Many north temperate lakes are warming and browning at the same time. Both warming temperatures and decreases in water transparency have the potential to threaten lake dissolved oxygen (“DO”) levels. The relative importance of each driver and the combined effects of warming and browning are not well understood. The third study investigates how warming air temperatures and browning affect DO levels via hydrodynamic and biogeochemical modeling scenarios across a 30-year period (1990 – 2019). I calibrated a hydrodynamic and coupled biogeochemical model to Lake Giles in Pennsylvania. Lake Giles has a robust long-term data record and is a small oligotrophic lake, which is representative of many north temperate lakes. After model validation, I recreated Lake Giles across three different initial DOC concentrations to represent a wide initial range of DOC. For each of the three lakes, I simulated trends in browning and climate warming across the 30-year period and calculated annual summer DO metrics. Lakes with more DOC tended to have less DO. Browning tended to reduce DO in clear lakes quicker than in lakes with higher initial DOC concentrations. Climate warming had a smaller negative effect on DO concentrations. Browning increased the prevalence of anoxia and hypoxia in the summer, and the combined browning and warming scenarios generated the highest levels of summer anoxia and hypoxia. An increase in DOC from 1 to 5 mg L-1 shifted the onset of anoxia and hypoxia up to one and half months earlier. This study has major water quality implications, as the onset of anoxia and hypoxia can release nutrients stored in the sediments, which can fuel algae blooms in the surface waters.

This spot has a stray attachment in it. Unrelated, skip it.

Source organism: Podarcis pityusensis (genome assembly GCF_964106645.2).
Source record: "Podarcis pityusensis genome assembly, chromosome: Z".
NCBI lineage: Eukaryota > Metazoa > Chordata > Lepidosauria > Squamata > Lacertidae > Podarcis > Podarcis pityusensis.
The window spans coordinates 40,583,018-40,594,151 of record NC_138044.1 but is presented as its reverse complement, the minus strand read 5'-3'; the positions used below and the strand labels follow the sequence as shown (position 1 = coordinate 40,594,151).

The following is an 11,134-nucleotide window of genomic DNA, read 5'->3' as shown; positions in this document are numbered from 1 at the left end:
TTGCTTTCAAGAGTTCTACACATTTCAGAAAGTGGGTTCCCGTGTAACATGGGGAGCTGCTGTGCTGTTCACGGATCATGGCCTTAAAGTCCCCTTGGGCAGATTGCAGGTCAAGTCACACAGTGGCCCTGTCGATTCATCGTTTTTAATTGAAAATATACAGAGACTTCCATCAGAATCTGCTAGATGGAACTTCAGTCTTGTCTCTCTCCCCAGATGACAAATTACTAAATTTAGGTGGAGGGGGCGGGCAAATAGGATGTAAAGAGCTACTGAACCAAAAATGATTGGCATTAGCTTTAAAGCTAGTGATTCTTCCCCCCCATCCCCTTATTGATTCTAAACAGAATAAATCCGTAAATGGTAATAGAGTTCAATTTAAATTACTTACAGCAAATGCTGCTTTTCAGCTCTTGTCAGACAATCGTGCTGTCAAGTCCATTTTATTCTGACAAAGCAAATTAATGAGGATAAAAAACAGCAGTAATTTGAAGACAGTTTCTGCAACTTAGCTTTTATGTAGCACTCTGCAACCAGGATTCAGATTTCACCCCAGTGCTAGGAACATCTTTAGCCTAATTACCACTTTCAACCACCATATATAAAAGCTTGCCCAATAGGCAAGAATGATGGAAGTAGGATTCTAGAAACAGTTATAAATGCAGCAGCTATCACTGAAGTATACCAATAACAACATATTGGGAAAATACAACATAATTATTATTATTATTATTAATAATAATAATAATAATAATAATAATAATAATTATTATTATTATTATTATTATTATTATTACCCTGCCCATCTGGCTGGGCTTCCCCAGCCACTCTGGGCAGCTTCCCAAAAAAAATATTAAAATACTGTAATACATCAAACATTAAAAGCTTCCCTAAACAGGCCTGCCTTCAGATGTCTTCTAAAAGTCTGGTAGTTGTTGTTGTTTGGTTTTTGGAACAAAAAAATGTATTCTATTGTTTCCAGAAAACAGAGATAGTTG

Browning traps more heat at the lake surface, which leads to warmer surface waters and cooler deep waters in the summer. Fish are ectotherms, and as such many functions including metabolism and growth are temperature dependent. Browning therefore has the potential to alter growth rates in fish. In this last study, I again used Lake Giles as a case study. I used a hydrodynamic model to recreate Lake Giles at different DOC concentrations from 1 to 15 mg L-1 during a typical year. I then examined how the growth of two common fish with different temperature preferences varied in response to browning-induced changes in water temperature. Largemouth Bass (Micropterus salmoides) are a common warm-water species present in many north temperate lakes. As DOC concentrations increased, summer surface temperatures warmed and shifted closer to bass optimal temperatures. Thus, increases in DOC led to larger growth rates for bass, most noticeable in the 1 to 3 mg L-1 range. Brook Trout (Salvelinus fontinalis) are a common cold-water sport fish that inhabits deeper parts of the lake in the summer. Browning led to a slight decrease in deep water temperatures, especially in the spring. As a result, trout growth in the spring slightly reduced with browning, but the overall affects were minimal. Though trout growth was minimally affected by DOC, I estimated that trout would have to move shallower in the water column to track their preferred temperature, which could lead to changes in behavior and interspecific competition. Overall, I found differential effects of lake browning on fish growth via temperature depending on fish type (i.e., warm-water vs cold-water fish). Lakes may become dominated by warm water species as lakes continue to brown if food supplies remain suitable.||